If you've got an old satellite dish taking up space on your roof, you may be wondering about the best way to get rid of it. Disposing of unwanted dish equipment isn't an especially difficult task. However, it's important to go about it the right way to ensure that the materials are processed in a safe, environmentally-responsible fashion.
Method 1 of 2:Removing a Deactivated Dish
1Contact your satellite provider and tell them you want to ditch your dish. Dial the customer service line for the company you bought your dish from and ask them about the best way to get rid of it. Many providers run their own recycling programs designed to help subscribers offload dish equipment they no longer have a use for.
If you're not sure where to direct your call, check the dish itself. You should see a toll-free number somewhere near the manufacturer's logo.
DISH Network, for example, partners with Best Buy stores to facilitate the recycling or refurbishing of their products, while DirecTV refers their customers to Goodwill's GoodElectronics program.
2Get a professional satellite removal service to take your dish down. Run a quick search for “satellite removal company” plus the name of your town or city to find a company operating in your neck of the woods. Schedule a date and time for a technician to come to your home to disassemble your dish. While you're on the phone, ask whether they'll haul the dish off for you or if you'll need to see to that yourself.
The cost of hiring a professional removal service can range from $150 for ground-level dishes to $300 or more for dishes situated on the second or third story of your home.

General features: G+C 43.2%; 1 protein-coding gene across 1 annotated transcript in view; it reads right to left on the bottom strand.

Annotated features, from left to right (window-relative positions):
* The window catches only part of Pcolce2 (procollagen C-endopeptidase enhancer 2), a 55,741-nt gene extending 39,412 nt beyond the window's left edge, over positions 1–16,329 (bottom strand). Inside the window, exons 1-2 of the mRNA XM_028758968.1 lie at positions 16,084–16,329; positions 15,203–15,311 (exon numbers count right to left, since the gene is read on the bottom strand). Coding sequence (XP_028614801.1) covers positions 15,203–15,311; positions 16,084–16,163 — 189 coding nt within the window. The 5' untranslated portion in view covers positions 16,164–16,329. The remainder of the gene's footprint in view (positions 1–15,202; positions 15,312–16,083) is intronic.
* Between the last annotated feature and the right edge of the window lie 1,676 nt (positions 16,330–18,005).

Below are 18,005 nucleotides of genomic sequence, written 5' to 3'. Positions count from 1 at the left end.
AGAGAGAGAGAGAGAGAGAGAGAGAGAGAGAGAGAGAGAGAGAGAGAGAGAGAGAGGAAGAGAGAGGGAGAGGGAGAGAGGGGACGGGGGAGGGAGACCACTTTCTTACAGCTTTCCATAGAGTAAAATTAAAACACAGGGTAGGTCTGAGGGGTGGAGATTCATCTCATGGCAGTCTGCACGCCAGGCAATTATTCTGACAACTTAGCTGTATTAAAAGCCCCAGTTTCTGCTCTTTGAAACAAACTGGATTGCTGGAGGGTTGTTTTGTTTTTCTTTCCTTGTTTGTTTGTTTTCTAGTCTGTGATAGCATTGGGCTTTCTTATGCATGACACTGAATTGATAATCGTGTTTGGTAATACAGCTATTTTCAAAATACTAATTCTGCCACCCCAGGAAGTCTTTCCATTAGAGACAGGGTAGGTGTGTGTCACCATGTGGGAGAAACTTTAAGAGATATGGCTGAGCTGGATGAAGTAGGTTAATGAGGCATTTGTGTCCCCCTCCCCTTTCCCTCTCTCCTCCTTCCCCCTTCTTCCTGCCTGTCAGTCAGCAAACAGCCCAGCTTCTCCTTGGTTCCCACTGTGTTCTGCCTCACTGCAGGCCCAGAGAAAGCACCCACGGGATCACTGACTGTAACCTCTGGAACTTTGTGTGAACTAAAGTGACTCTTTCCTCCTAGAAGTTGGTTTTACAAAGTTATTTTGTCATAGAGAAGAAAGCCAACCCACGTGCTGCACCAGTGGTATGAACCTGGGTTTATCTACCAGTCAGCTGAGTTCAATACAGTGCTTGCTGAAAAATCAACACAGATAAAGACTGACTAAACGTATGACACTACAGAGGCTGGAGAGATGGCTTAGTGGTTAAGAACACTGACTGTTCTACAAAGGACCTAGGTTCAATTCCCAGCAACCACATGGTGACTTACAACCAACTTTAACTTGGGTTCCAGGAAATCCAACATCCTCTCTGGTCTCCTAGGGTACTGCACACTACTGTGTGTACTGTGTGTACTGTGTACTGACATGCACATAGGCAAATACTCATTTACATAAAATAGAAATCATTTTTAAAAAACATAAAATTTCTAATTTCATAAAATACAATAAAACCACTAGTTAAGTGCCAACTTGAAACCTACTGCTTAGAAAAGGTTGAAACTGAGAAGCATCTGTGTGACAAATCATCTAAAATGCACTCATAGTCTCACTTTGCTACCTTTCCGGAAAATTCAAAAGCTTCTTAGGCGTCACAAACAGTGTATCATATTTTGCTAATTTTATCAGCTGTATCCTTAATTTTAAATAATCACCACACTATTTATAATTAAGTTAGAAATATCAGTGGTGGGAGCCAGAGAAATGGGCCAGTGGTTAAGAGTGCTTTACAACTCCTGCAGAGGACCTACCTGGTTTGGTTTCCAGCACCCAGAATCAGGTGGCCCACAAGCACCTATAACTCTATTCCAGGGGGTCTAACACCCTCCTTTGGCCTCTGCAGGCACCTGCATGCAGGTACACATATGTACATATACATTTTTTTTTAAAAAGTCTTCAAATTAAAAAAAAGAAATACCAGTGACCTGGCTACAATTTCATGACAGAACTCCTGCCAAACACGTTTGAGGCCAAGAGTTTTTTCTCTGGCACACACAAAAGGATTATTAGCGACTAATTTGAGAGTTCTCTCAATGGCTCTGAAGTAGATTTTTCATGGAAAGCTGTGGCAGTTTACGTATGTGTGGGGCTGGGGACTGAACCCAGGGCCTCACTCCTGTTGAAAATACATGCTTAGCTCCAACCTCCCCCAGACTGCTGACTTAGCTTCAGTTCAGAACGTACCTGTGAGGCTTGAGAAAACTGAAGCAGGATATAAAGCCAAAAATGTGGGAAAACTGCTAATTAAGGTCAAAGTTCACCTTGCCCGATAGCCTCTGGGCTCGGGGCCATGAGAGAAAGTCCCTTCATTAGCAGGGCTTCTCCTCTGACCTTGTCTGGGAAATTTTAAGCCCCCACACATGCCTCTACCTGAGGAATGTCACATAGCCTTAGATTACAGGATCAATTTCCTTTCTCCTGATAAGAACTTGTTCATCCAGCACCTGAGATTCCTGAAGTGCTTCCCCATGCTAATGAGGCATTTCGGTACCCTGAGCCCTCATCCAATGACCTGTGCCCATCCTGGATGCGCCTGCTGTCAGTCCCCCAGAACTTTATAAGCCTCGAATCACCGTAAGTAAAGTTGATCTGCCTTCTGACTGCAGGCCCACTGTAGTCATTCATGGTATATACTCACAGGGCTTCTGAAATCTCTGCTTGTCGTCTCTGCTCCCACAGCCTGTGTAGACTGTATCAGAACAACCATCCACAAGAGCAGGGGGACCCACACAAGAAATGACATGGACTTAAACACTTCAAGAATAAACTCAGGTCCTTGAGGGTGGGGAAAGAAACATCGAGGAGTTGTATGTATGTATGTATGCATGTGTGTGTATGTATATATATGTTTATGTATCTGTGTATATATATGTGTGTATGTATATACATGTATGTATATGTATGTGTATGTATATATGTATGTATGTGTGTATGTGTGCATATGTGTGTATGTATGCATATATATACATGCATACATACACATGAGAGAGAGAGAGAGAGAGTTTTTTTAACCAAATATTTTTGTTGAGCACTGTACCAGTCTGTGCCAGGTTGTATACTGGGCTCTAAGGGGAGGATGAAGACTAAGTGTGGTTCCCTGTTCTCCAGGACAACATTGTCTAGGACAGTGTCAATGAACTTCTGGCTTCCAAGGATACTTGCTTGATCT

Not all satellite removal services handle the transport of decommissioned equipment. If the company you're working with doesn't, you'll be responsible for dealing with it.
3Hire a qualified roofer if there isn't a satellite removal service near you. Many professional roofers list satellite dish removal among their services. If you end up going this route, spend some time researching various roofing businesses in your community and narrow down your options to a few that suit your location, budget, and timetable.
Removal costs vary, but you can likely expect rates similar to those charged by dedicated satellite removal services.
4Dismantle your dish yourself if you don't have any other choice. Rarely, you may have trouble tracking down a third-party service that's willing to pull your dish for you, leaving you with no choice but to do it yourself. Fortunately, this is usually as simple as removing the bolts holding the base of the dish in place and filling the holes with a little bit of roofing tar using a caulk gun.
If you're working on your roof unaccompanied, consider wearing a roofing harness to avoid potential injury in the event of a fall.Trustworthy SourceUS Occupational Safety and Health AdministrationU.S. government agency responsible for setting and enforcing workplace safety standardsGo to source
Warning: Since satellite dishes are almost always found on the roof, working safely should be your top priority. Be sure to use a ladder that's tall enough to offer easy access to your roof, and have someone hold the ladder for you on your way up and down.
Method 2 of 2:Recycling the Equipment